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    Rhapsody in Blue is a musical composition by George Gershwin for solo piano and jazz band written in 1924, which combines elements of classical music with jazz-influenced effects.
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    James Tenney (August 10, 1934 - August 24, 2006) was an American composer and influential music theorist.

    Tenney was born in Silver City, New Mexico, and grew up in Arizona and Colorado.
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    siren is a loud noise maker. The original version would yield sounds under water, suggesting a link with the sirens of Greek mythology. Most modern ones are civil defense or "air raid" sirens, tornado sirens, or the sirens on emergency service vehicles such as ambulances, police
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    Edgard Victor Achille Charles Varèse (December 22, 1883 – November 6, 1965) was an innovative French-born composer who spent the greater part of his career in the United States. The record label Varèse Sarabande Records is named after him.
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    In music a sound object (objet sonore: Pierre Schaeffer 1959, 1977, p.95), a generalization of the concept of a musical note, is any sound from any source which in duration is on the time scale of 100 ms to several seconds.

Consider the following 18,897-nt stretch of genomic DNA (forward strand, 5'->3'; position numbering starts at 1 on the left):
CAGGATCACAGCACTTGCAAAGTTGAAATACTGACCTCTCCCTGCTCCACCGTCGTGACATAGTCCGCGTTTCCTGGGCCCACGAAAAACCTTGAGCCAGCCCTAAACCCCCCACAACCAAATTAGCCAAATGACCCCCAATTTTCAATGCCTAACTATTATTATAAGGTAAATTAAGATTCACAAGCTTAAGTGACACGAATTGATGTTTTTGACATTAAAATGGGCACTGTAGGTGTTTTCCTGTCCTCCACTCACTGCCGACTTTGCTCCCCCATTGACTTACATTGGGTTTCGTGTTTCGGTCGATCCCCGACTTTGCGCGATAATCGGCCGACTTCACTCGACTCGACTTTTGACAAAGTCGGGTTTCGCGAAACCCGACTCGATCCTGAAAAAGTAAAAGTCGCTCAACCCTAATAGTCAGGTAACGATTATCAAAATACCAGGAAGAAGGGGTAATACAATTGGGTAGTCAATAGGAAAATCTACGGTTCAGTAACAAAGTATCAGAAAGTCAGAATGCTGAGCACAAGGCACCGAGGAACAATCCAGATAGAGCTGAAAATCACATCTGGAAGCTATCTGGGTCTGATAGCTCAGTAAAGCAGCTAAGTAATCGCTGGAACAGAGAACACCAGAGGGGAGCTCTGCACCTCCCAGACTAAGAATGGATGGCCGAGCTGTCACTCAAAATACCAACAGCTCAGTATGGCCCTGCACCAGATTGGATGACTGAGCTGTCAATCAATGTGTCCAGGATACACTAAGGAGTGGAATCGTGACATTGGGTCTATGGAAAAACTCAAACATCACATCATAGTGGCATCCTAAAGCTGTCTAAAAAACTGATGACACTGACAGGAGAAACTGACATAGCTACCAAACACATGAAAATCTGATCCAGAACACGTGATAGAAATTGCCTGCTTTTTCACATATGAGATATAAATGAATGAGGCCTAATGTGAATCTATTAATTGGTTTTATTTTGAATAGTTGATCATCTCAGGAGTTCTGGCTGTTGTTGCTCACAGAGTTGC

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    piano is a musical instrument played by means of a keyboard. It produces sound by striking steel strings with felt hammers that immediately rebound allowing the string to continue vibrating at its resonance frequency.
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    The harp is a stringed instrument which has the plane of its strings positioned perpendicular to the soundboard. All harps have a neck, resonator and strings. Some, known as frame harps, also have a forepillar; those lacking the forepillar are referred to as
    ..... Click the link for more information.
    xylophone (from the Greek meaning 'wooden sound') is a musical instrument in the percussion family which probably originated in Indonesia. [1] It consists of wooden bars of various lengths that are struck by plastic, wooden, or rubber mallets.
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    C major

    Relative key A minor
    Parallel key C minor
    Component pitches
    C, D, E, F, G, A, B, C
    See also: C minor


    C major (often just C or key of C
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    arpeggio is a broken chord where the notes are played or sung in succession rather than simultaneously. The word, like many other musical terms, originates from Italian, in which it means "in the manner of the harp.
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    The horn (also known as the French horn) is a brass instrument descended from the natural horn that consists of tubing wrapped into a coiled form. Modern horns have three, four, or five finger-operated keys to help control the pitch.
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    A musical instrument is a device constructed or modified with the purpose of making music. In principle anything that, produces sound, and can somehow be controlled by a person playing it, can serve as a musical instrument.